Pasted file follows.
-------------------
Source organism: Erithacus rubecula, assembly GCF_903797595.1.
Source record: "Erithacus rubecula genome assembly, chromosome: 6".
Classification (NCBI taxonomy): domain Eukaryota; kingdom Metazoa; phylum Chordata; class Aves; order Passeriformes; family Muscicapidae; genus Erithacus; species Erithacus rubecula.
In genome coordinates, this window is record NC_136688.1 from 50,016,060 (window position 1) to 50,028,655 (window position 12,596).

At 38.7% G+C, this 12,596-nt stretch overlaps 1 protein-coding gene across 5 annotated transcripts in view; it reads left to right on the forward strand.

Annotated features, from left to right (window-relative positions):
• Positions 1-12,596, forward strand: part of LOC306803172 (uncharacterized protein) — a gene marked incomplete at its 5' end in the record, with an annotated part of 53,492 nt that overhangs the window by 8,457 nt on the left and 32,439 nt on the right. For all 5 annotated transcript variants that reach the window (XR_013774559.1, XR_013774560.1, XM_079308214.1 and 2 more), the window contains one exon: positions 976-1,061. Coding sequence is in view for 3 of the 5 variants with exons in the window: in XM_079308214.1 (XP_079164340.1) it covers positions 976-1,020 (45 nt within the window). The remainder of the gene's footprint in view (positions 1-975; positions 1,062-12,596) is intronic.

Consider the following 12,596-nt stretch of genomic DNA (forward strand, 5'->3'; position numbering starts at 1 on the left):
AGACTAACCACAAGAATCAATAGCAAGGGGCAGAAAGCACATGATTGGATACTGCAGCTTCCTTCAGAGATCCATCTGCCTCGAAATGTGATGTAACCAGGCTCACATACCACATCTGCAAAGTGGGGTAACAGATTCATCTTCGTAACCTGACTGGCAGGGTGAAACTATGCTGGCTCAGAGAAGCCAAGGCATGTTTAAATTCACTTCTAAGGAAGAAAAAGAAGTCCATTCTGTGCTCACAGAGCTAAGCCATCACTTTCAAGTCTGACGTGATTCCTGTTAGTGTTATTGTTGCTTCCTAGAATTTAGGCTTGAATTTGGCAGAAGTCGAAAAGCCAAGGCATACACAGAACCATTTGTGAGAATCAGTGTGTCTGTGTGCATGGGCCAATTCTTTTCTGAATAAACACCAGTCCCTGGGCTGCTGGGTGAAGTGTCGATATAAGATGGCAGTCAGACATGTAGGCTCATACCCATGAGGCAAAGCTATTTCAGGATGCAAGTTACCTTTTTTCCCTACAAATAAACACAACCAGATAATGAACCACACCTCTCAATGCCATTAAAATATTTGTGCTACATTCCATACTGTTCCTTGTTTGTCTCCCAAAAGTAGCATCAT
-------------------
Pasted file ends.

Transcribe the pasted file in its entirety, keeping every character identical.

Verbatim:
Source organism: Erithacus rubecula, assembly GCF_903797595.1.
Source record: "Erithacus rubecula genome assembly, chromosome: 6".
Classification (NCBI taxonomy): domain Eukaryota; kingdom Metazoa; phylum Chordata; class Aves; order Passeriformes; family Muscicapidae; genus Erithacus; species Erithacus rubecula.
In genome coordinates, this window is record NC_136688.1 from 50,016,060 (window position 1) to 50,028,655 (window position 12,596).

At 38.7% G+C, this 12,596-nt stretch overlaps 1 protein-coding gene across 5 annotated transcripts in view; it reads left to right on the forward strand.

Annotated features, from left to right (window-relative positions):
• Positions 1-12,596, forward strand: part of LOC306803172 (uncharacterized protein) — a gene marked incomplete at its 5' end in the record, with an annotated part of 53,492 nt that overhangs the window by 8,457 nt on the left and 32,439 nt on the right. For all 5 annotated transcript variants that reach the window (XR_013774559.1, XR_013774560.1, XM_079308214.1 and 2 more), the window contains one exon: positions 976-1,061. Coding sequence is in view for 3 of the 5 variants with exons in the window: in XM_079308214.1 (XP_079164340.1) it covers positions 976-1,020 (45 nt within the window). The remainder of the gene's footprint in view (positions 1-975; positions 1,062-12,596) is intronic.

Consider the following 12,596-nt stretch of genomic DNA (forward strand, 5'->3'; position numbering starts at 1 on the left):
AGACTAACCACAAGAATCAATAGCAAGGGGCAGAAAGCACATGATTGGATACTGCAGCTTCCTTCAGAGATCCATCTGCCTCGAAATGTGATGTAACCAGGCTCACATACCACATCTGCAAAGTGGGGTAACAGATTCATCTTCGTAACCTGACTGGCAGGGTGAAACTATGCTGGCTCAGAGAAGCCAAGGCATGTTTAAATTCACTTCTAAGGAAGAAAAAGAAGTCCATTCTGTGCTCACAGAGCTAAGCCATCACTTTCAAGTCTGACGTGATTCCTGTTAGTGTTATTGTTGCTTCCTAGAATTTAGGCTTGAATTTGGCAGAAGTCGAAAAGCCAAGGCATACACAGAACCATTTGTGAGAATCAGTGTGTCTGTGTGCATGGGCCAATTCTTTTCTGAATAAACACCAGTCCCTGGGCTGCTGGGTGAAGTGTCGATATAAGATGGCAGTCAGACATGTAGGCTCATACCCATGAGGCAAAGCTATTTCAGGATGCAAGTTACCTTTTTTCCCTACAAATAAACACAACCAGATAATGAACCACACCTCTCAATGCCATTAAAATATTTGTGCTACATTCCATACTGTTCCTTGTTTGTCTCCCAAAAGTAGCATCAT